With respect to the mailings you’re doing, unless you’re sending them at the same time of year, with the same offer, you’re not really testing. To accurately test, you can only test one thing at a time. So if you’re sending one piece, with a different headline, offer, deadline, call to action, testimonial, etc. in the spring, and then turning around sending a completely different piece in the summer, it’s not a valid test. You’ll never be able to pinpoint what’s working and what isn’t.

You’ve got to test your spring offers against your spring offers. Your summer offer against your summer offers, etc. What I’d do, is break up your list into at least 2 groups and mail slightly different offers to each group. Maybe a different headline or offer, but everything else the same. Gauge the response, and make some changes for next time. If you really wanted some good data, split your list into 4 different groups so you have more opportunities to test. But the key to remember is that you can only change 1 thing each time to get an accurate test.

In terms of response rates, I’d look at your offers. Are you making a strong enough offer? Is it low risk enough? Is it something that motivates them to pick up the phone EVEN IF they’re not ready to buy today?

I’m going to catch a ton of flack for this, but marketing has changed. You see, at any given time only 3% of your TARGET MARKET is ready to buy from you today. As a result, to create marketing that’s truly effective you’ve got to appeal to not just the 3% that’s ready to buy today, but also the 97% that is just starting to think about buying what you offer.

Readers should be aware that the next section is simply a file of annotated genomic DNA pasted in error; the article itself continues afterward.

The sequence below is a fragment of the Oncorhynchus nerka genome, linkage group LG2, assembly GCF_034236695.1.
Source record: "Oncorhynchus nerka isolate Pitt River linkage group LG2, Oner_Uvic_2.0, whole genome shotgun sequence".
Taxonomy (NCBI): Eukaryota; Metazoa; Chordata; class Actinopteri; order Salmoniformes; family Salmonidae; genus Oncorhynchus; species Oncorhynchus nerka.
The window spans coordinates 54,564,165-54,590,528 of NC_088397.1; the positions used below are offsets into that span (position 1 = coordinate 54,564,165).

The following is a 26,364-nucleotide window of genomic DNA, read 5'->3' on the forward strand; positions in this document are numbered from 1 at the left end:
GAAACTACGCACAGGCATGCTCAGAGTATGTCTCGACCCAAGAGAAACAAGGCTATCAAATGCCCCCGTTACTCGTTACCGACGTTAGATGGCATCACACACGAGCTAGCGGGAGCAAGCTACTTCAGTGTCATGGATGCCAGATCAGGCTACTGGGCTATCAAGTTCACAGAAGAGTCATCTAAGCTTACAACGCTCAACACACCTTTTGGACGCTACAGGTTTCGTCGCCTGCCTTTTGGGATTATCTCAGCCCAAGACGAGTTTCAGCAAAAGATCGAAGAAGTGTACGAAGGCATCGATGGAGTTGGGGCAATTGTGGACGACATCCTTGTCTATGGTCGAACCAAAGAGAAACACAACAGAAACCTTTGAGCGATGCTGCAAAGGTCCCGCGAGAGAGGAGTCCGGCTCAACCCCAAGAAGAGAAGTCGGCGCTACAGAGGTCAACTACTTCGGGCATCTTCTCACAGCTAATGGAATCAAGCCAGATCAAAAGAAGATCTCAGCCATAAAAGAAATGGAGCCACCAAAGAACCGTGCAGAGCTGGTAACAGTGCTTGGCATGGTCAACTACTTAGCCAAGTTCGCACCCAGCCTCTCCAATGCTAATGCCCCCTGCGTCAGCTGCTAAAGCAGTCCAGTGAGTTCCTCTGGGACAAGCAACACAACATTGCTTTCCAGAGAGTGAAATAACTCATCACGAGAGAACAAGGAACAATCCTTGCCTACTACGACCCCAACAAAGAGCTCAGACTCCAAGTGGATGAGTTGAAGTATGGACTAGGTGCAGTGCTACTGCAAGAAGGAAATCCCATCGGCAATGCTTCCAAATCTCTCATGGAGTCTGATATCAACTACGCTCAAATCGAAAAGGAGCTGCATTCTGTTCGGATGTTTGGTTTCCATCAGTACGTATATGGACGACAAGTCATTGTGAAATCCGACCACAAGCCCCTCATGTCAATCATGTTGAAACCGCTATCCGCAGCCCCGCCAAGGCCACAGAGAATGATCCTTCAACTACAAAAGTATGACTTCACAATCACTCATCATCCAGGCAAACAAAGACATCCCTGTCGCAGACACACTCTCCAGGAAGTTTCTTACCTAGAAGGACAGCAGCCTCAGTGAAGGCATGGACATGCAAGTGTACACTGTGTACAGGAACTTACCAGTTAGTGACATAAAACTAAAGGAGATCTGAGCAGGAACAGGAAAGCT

What this means is that brand building, presenting offers like ‘Free Estimates’, or ‘10% Off’, are no longer powerful enough to motivate your prospects to respond because #1 everybody does it so you sound just like everybody else, and #2 I may not be at that stage of the buying process yet.

Next, when it comes to clover leafing the neighbors. This is a process where you hand out door hangers to surrounding customers after they are serviced, send a postcard instead of the door hanger. Your list provider should be able to provide you a list of home owners immediately next door to your clients, and just time the mailings to coincide with the service visits. Same idea as the door hanger and the money you spend on postage will be time saved by not having to manually hang the door hangers.

Finally, focusing on developing referrals is a GREAT strategy. Use everything at your disposal to develop a good relationship with your clients and they’ll reward you with referrals. Email is a great way and definitely something I’d recommend, but it’s extremely easy to delete. Consider sending a hard copy, paper and ink newsletter on a monthly basis. Yes, it’ll cost you some money, but $.80/mo for an account paying you at least $100/mo (I’d hope you’re getting at least that), is a SMALL price to pay to strengthen the relationship and build a referral base. Believe me, a newsletter sent every month via snail mail, and NOT included with the invoice, will go a VERY long way to helping you build your business.

Okay, I’m sure there’s more I could say, but I’ve probably lost everyone by now with my ramblings. Again, this is a great post, a very interesting topic, and a discussion MANY lawn care business owners could learn a great deal from.”

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Lawn Care Business Books And Software.
How To Get Lawn Care Customers Vol. 2
The landscaping and lawn care business plan startup guide
A rebellious teenagers guide to starting a landscaping & lawn care business
The GopherHaul Lawn Care Business Show Episode Guide.
Stop Lowballing! A Lawn Care Business Owner\'s Guide To Success